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Juvenile drug courts are on the rise in the United States, as a result of a favorable political climate and justice officials' endorsement of the therapeutic jurisprudence movement--the concept of combining therapeutic care with correctional discipline. The goal is to divert nonviolent youth drug offenders into addiction treatment instead of long-term incarceration. Discretionary Justice overviews the system, taking readers behind the scenes of the juvenile drug court. Based on fifteen months of ethnographic fieldwork and interviews at a California court, Leslie Paik explores the staff's decision-making practices in assessing the youths' cases, concentrating on the way accountability and noncompliance are assessed. Using the concept of "workability," Paik demonstrates how compliance, and what is seen by staff as "noncompliance," are the constructed results of staff decisions, fluctuating budgets, and sometimes questionable drug test results. While these courts largely focus on holding youths responsible for their actions, this book underscores the social factors that shape how staff members view progress in the court. Paik also emphasizes the perspectives of children and parents. Given the growing emphasis on individual responsibility in other settings, such as schools and public welfare agencies, Paik's findings are relevant outside the juvenile justice system.

Compassionate Confinement

Author : Laura S. Abrams
ISBN : 9780813554143
Genre : Social Science
File Size : 53. 18 MB
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To date, knowledge of the everyday world of the juvenile correction institution has been extremely sparse. Compassionate Confinement brings to light the challenges and complexities inherent in the U.S. system of juvenile corrections. Building on over a year of field work at a boys’ residential facility, Laura S. Abrams and Ben Anderson-Nathe provide a context for contemporary institutions and highlight some of the system’s most troubling tensions. This ethnographic text utilizes narratives, observations, and case examples to illustrate the strain between treatment and correctional paradigms and the mixed messages regarding gender identity and masculinity that the youths are expected to navigate. Within this context, the authors use the boys’ stories to show various and unexpected pathways toward behavior change. While some residents clearly seized opportunities for self-transformation, others manipulated their way toward release, and faced substantial challenges when they returned home. Compassionate Confinement concludes with recommendations for rehabilitating this notoriously troubled system in light of the experiences of its most vulnerable stakeholders.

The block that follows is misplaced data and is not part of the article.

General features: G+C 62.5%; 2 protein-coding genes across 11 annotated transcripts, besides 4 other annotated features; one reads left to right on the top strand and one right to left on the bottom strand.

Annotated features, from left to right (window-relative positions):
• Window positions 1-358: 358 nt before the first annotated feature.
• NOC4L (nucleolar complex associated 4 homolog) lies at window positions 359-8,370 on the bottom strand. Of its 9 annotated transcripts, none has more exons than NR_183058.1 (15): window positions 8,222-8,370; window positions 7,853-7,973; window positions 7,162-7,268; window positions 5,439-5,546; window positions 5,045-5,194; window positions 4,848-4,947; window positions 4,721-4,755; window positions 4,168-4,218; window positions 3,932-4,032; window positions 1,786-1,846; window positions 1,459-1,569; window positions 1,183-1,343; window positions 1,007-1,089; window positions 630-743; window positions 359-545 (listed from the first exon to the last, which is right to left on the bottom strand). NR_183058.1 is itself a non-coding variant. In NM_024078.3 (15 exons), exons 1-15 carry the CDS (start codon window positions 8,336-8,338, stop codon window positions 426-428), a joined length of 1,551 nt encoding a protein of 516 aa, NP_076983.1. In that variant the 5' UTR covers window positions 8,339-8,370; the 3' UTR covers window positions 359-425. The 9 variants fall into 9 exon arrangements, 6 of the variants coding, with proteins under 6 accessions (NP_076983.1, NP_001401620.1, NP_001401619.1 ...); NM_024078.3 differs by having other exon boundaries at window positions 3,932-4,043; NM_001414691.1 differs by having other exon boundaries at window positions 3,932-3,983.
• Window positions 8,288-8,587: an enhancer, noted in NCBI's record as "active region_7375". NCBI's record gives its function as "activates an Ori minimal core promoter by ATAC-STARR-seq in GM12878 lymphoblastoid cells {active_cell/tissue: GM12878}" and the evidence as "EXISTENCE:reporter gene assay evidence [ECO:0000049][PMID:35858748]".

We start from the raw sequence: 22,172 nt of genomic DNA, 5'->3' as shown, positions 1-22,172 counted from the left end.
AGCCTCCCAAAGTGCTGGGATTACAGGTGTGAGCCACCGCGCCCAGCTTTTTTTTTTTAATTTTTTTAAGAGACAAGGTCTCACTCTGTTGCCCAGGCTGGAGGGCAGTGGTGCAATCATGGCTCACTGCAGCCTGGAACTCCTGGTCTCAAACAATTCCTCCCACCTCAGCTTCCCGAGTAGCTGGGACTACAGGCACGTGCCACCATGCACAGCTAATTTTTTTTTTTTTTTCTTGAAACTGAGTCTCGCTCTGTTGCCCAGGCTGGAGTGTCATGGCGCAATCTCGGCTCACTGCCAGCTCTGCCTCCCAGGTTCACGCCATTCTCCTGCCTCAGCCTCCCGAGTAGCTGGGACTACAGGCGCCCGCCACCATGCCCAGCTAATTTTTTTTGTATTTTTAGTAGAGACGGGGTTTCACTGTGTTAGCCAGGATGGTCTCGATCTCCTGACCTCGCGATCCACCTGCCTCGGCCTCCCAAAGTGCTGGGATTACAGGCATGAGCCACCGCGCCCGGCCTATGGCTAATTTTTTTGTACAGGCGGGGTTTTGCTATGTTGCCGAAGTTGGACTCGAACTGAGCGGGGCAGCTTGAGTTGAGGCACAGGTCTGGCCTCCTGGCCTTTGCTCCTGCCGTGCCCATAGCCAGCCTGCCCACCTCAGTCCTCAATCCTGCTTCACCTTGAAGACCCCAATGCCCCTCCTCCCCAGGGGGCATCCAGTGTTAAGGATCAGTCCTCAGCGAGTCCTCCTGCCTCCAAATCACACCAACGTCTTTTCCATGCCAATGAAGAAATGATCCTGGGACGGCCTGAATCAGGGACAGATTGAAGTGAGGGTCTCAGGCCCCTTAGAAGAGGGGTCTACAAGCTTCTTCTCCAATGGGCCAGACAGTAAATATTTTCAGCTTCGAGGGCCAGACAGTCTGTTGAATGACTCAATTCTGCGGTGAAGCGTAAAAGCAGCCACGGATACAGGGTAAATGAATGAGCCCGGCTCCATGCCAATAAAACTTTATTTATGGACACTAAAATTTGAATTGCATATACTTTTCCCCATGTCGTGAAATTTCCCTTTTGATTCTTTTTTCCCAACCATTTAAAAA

The Evolution Of The Juvenile Court

Author : Barry C. Feld
ISBN : 9781479802777
Genre : Social Science
File Size : 30. 50 MB
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A major statement on the juvenile justice system by one of America’s leading experts The juvenile court lies at the intersection of youth policy and crime policy. Its institutional practices reflect our changing ideas about children and crime control. The Evolution of the Juvenile Court provides a sweeping overview of the American juvenile justice system’s development and change over the past century. Noted law professor and criminologist Barry C. Feld places special emphasis on changes over the last 25 years—the ascendance of get tough crime policies and the more recent Supreme Court recognition that “children are different.” Feld’s comprehensive historical analyses trace juvenile courts’ evolution though four periods—the original Progressive Era, the Due Process Revolution in the 1960s, the Get Tough Era of the 1980s and 1990s, and today’s Kids Are Different era. In each period, changes in the economy, cities, families, race and ethnicity, and politics have shaped juvenile courts’ policies and practices. Changes in juvenile courts’ ends and means—substance and procedure—reflect shifting notions of children’s culpability and competence. The Evolution of the Juvenile Court examines how conservative politicians used coded racial appeals to advocate get tough policies that equated children with adults and more recent Supreme Court decisions that draw on developmental psychology and neuroscience research to bolster its conclusions about youths’ reduced criminal responsibility and diminished competence. Feld draws on lessons from the past to envision a new, developmentally appropriate justice system for children. Ultimately, providing justice for children requires structural changes to reduce social and economic inequality—concentrated poverty in segregated urban areas—that disproportionately expose children of color to juvenile courts’ punitive policies. Historical, prescriptive, and analytical, The Evolution of the Juvenile Court evaluates the author’s past recommendations to abolish juvenile courts in light of this new evidence, and concludes that separate, but reformed, juvenile courts are necessary to protect children who commit crimes and facilitate their successful transition to adulthood.